H&M wants the clothes you throw out to be more sustainable
Is disposable-clothes giant H&M still trying to save face from the time it got caught with its pants down, shredded, and thrown in a dumpster in Herald Square? The clothing company, long a purveyor of one-season clothing for teenyboppers and underpaid professionals, is making a move toward the eco-friendly with a new line of organic clothes.
The “Conscious Collection,” which is available starting April 14, skirts the difficult issue of eco-friendly dyeing by embracing white:
The collection […] is made from environmentally-adapted and greener materials such as organic cotton, Tencel® and recycled polyester. H&M’s designers have been inspired by different shades of white, one of the most important colours this Spring. A minimalist, tailored look is combined with romantic lace, Broderie Anglaise, frills and draping.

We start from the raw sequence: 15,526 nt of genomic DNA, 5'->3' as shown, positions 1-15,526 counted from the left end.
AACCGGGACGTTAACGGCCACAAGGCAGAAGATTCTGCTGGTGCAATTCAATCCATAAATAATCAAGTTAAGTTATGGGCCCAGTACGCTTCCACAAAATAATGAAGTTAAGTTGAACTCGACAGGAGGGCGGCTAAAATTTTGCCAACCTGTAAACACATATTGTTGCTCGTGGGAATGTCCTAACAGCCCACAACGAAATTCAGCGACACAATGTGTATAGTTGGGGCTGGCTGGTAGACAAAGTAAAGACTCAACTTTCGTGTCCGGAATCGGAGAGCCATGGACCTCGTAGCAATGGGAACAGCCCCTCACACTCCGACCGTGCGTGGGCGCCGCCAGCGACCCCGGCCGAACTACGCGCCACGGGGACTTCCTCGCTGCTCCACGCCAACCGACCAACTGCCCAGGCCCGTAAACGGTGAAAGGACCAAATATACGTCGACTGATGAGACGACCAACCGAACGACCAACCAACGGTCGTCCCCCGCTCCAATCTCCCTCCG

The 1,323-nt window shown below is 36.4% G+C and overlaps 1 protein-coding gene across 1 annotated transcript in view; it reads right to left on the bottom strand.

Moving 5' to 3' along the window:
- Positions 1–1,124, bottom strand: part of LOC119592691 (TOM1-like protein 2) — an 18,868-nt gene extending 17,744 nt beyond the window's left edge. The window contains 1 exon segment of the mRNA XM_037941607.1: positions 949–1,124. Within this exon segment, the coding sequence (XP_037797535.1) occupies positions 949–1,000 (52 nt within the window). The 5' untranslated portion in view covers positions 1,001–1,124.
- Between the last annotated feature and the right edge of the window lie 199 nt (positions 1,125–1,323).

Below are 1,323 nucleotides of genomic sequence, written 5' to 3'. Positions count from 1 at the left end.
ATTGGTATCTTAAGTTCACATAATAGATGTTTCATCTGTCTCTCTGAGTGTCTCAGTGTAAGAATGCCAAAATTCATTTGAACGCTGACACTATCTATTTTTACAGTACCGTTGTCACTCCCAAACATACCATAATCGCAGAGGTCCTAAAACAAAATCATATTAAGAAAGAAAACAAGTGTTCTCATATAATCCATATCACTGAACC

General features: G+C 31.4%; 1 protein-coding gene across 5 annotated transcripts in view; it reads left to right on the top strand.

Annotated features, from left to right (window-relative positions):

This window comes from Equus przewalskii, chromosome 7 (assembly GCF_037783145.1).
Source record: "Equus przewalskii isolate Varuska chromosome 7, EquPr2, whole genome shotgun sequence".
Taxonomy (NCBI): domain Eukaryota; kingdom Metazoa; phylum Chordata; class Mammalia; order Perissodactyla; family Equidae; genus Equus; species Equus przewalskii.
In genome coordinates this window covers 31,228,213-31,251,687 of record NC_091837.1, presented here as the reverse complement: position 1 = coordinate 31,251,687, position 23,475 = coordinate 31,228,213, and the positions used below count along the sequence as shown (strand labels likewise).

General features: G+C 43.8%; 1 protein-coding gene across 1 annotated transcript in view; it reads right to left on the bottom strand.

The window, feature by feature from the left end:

This follows a slightly less dye-dodging sustainable collection last year.
Is this real progress, or a sop to people who criticize H&M — and the entire fashion industry — for building in planned obsolescence in the form of “last season’s clothes”? Certainly, pushes for organic clothes could have a real effect in the long run. Cotton is disproportionately eco-hostile, accounting for 16 percent of insecticide use worldwide. But a greener option is buying clothes that aren’t going to be outdated or disintegrated in a year — something that says “Look out! I know what I’m wearing for the rest of my life.”
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